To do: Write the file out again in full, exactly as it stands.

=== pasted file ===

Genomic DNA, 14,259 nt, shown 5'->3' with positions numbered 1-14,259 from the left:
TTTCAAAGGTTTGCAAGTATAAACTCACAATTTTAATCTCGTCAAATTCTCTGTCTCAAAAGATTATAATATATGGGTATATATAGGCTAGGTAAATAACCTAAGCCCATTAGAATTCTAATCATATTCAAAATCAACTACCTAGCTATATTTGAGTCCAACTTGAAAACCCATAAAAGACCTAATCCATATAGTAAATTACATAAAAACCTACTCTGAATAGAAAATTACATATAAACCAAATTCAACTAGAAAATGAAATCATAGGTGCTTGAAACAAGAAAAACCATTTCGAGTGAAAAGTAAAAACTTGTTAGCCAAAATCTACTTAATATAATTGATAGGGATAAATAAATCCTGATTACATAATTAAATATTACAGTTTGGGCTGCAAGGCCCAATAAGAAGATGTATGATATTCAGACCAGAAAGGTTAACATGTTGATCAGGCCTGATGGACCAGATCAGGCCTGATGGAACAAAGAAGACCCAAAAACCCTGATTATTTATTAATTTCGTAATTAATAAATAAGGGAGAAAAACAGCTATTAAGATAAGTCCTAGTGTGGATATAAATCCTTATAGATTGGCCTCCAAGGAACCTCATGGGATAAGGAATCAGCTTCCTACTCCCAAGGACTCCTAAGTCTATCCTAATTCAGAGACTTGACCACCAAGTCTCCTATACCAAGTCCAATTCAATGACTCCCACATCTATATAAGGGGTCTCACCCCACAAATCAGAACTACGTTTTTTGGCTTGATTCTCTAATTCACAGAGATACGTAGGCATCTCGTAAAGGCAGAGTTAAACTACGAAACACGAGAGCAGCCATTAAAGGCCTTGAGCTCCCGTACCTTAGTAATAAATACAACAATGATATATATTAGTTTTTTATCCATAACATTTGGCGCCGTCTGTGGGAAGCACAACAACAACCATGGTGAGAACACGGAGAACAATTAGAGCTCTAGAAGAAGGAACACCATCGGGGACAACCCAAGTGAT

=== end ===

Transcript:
Genomic DNA, 14,259 nt, shown 5'->3' with positions numbered 1-14,259 from the left:
TTTCAAAGGTTTGCAAGTATAAACTCACAATTTTAATCTCGTCAAATTCTCTGTCTCAAAAGATTATAATATATGGGTATATATAGGCTAGGTAAATAACCTAAGCCCATTAGAATTCTAATCATATTCAAAATCAACTACCTAGCTATATTTGAGTCCAACTTGAAAACCCATAAAAGACCTAATCCATATAGTAAATTACATAAAAACCTACTCTGAATAGAAAATTACATATAAACCAAATTCAACTAGAAAATGAAATCATAGGTGCTTGAAACAAGAAAAACCATTTCGAGTGAAAAGTAAAAACTTGTTAGCCAAAATCTACTTAATATAATTGATAGGGATAAATAAATCCTGATTACATAATTAAATATTACAGTTTGGGCTGCAAGGCCCAATAAGAAGATGTATGATATTCAGACCAGAAAGGTTAACATGTTGATCAGGCCTGATGGACCAGATCAGGCCTGATGGAACAAAGAAGACCCAAAAACCCTGATTATTTATTAATTTCGTAATTAATAAATAAGGGAGAAAAACAGCTATTAAGATAAGTCCTAGTGTGGATATAAATCCTTATAGATTGGCCTCCAAGGAACCTCATGGGATAAGGAATCAGCTTCCTACTCCCAAGGACTCCTAAGTCTATCCTAATTCAGAGACTTGACCACCAAGTCTCCTATACCAAGTCCAATTCAATGACTCCCACATCTATATAAGGGGTCTCACCCCACAAATCAGAACTACGTTTTTTGGCTTGATTCTCTAATTCACAGAGATACGTAGGCATCTCGTAAAGGCAGAGTTAAACTACGAAACACGAGAGCAGCCATTAAAGGCCTTGAGCTCCCGTACCTTAGTAATAAATACAACAATGATATATATTAGTTTTTTATCCATAACATTTGGCGCCGTCTGTGGGAAGCACAACAACAACCATGGTGAGAACACGGAGAACAATTAGAGCTCTAGAAGAAGGAACACCATCGGGGACAACCCAAGTGAT